Our family has embarked on virtual travels to various countries and regions. To explore these countries and their cultures, we have followed along with the festivals, cooked and eaten traditional foods, learned of traditional handicrafts with hands on exploration, along with many activities to immerse ourselves. Chronicled here are some of these activities.

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Wednesday, May 28, 2014

Early Chinese-American History Books for Kids for Asian-Pacific American Heritage Month | Blog Hop & Link Up

Asian-Pacific American Heritage Month is a celebration of Asians and Pacific Islanders in the United States: the cultures, traditions and histories. Encompassing the Asian continent, Pacific Islands and Polynesia, this is a celebration of many varied and rich cultures. 

Learn more about 10 notable Asian Pacific Americans with Scholastic

After spending a year learning about China, it seems fitting for our family to learn a bit more about the history of Chinese-Americans. The Chinese were the first Asians to arrive to the US in large numbers, with thousands arriving in California during the gold rush of the 1850s. They would sign five year contracts to work in the mines, and when they were done they would prospect or work as laborers, domestic workers and fishermen. 

Chinese working on the transcontinental railroad
Photo source: The Library of Congress
Because of labor shortages, in 1865 the Central Pacific Railroad began recruiting Chinese laborers to work on the transcontinental railroad. By 1868, 80% of the Central Pacific workforce was Chinese. The work was dangerous and difficult, the conditions harsh, and the pay meagre. Despite this incredible contribution, Chinese immigrants suffered increasing prejudice, taxes and restrictive laws. In fact, in 1882 Congress passed the Chinese Exclusion Act - the first American immigration restriction aimed at one ethnic group, this act prohibited the immigration of Chinese laborers and was in effect until 1943.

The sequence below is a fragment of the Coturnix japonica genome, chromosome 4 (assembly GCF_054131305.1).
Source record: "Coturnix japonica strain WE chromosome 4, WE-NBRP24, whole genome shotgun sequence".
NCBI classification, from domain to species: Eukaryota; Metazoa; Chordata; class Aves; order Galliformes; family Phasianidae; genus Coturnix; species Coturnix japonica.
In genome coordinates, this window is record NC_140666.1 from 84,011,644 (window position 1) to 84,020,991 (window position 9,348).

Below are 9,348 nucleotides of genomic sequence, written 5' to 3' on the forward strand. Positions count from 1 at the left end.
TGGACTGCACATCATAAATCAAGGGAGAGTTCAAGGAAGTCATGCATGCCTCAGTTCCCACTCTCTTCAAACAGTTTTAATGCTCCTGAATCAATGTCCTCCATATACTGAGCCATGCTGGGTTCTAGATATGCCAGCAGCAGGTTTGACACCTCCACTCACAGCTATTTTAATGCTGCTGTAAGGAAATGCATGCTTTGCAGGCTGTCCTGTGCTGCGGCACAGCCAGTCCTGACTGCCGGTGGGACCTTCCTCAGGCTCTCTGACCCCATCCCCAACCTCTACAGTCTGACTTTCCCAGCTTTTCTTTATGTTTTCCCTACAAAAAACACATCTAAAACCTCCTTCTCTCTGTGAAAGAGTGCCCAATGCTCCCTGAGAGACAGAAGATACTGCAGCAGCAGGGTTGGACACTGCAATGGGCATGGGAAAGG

Children's Books About Early Chinese-American History

Historical fiction is a great way to learn about heritage and culture. Following are a few books we particularly appreciated that explore Chinese American history for all ages. 

Please note some links to book titles are affiliated with Amazon. Any purchases made through these links may earn this blog a small commission. Thanks for your support!

Coolies by Yin is the beautifully illustrated story of two brothers who immigrate to the United States to work on the Transcontinental railway. This is a great book for kids to learn about the dangers and discrimination faced by the Chinese railway workers that made such an important contribution to American history.
Age range 7-10 (but would definitely be enjoyed by older elementary kids)
Brothers by Yin, a sequel to Coolies, is the story of a young boy who just arrives in San Francisco from China to live with his brother who runs a store in Chinatown. This beautifully illustrated story gives a sense of San Francisco in the 1880's, the fears and prejudices experienced by Chinese immigrants, and the power of looking beyond racial differences. There's also an endpage with historical information about Irish and Chinese immigration, as well as the development of Chinatown. Age range 7-10 (but would definitely be enjoyed by older elementary kids)

Earthquake by Milly Lee is a picture book describing one family's experience during the 1906 San Francisco earthquake. This book is based on the true story of the author's mother and includes a fascinating end page with historical information about earthquake, and the struggle for safety many faced. 
Age range 4-8

Landed by Milly Lee is another great, informational picture story book about early Chinese immigration. Based on her father in law's true story, a 12 year old boy leaves China for the "Gold Mountain" in America. Because of the 1882 Chinese exclusion act, he is detained at Angel Island for weeks. This is a great book to learn about the fear and preparations many Chinese went through in hopes of finding a new home.